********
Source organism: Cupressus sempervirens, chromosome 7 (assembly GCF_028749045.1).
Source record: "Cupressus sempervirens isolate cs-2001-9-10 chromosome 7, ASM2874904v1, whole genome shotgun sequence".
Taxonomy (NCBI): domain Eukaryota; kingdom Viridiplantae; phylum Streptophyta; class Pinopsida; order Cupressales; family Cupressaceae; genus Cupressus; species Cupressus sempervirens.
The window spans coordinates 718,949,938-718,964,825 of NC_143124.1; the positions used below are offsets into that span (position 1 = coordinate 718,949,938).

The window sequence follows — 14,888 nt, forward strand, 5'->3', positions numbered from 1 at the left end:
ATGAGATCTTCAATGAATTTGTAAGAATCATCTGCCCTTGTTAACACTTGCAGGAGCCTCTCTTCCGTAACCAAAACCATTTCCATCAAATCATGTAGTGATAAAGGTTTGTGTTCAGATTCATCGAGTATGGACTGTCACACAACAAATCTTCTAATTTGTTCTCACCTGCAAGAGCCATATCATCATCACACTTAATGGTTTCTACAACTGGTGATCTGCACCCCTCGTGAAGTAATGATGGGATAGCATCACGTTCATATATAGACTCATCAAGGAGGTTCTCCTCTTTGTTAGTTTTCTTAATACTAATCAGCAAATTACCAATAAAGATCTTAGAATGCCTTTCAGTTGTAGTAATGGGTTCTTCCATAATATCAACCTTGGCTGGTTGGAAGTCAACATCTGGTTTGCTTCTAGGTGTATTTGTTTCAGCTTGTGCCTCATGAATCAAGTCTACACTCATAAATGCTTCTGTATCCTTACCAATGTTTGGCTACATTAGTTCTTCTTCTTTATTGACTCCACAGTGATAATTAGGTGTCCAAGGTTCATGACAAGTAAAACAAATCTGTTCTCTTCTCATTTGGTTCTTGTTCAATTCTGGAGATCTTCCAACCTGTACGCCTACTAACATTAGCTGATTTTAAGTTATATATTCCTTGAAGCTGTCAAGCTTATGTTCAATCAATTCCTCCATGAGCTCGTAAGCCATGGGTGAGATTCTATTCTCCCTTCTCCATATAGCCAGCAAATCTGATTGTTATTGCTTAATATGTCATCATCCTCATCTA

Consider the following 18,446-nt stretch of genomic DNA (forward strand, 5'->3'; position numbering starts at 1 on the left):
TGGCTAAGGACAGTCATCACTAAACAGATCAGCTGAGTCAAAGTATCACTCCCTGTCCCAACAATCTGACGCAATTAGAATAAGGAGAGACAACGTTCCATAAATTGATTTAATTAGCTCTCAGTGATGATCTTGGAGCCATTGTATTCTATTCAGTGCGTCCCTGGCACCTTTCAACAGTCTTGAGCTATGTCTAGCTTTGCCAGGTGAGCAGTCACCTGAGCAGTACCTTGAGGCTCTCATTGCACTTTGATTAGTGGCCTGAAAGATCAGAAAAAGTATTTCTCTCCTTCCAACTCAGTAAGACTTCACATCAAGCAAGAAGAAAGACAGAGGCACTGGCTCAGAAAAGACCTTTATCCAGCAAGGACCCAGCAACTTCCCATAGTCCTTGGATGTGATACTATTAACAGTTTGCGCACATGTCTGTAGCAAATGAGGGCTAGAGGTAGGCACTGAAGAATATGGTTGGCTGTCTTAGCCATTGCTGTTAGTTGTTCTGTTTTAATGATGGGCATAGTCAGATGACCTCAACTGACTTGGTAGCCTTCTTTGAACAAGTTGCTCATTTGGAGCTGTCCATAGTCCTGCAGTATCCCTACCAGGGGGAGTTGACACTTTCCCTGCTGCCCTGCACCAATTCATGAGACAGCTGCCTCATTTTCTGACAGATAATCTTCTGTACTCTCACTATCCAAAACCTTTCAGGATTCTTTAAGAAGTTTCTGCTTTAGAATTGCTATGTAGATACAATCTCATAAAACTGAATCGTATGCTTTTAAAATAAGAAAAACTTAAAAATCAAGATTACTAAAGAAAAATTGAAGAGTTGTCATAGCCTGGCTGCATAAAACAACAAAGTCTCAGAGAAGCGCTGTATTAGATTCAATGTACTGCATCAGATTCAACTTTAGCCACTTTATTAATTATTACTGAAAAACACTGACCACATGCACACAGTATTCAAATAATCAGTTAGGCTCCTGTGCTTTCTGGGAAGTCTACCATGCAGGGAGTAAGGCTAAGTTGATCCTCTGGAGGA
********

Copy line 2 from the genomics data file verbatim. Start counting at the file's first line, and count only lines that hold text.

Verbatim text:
Source record: "Cupressus sempervirens isolate cs-2001-9-10 chromosome 7, ASM2874904v1, whole genome shotgun sequence".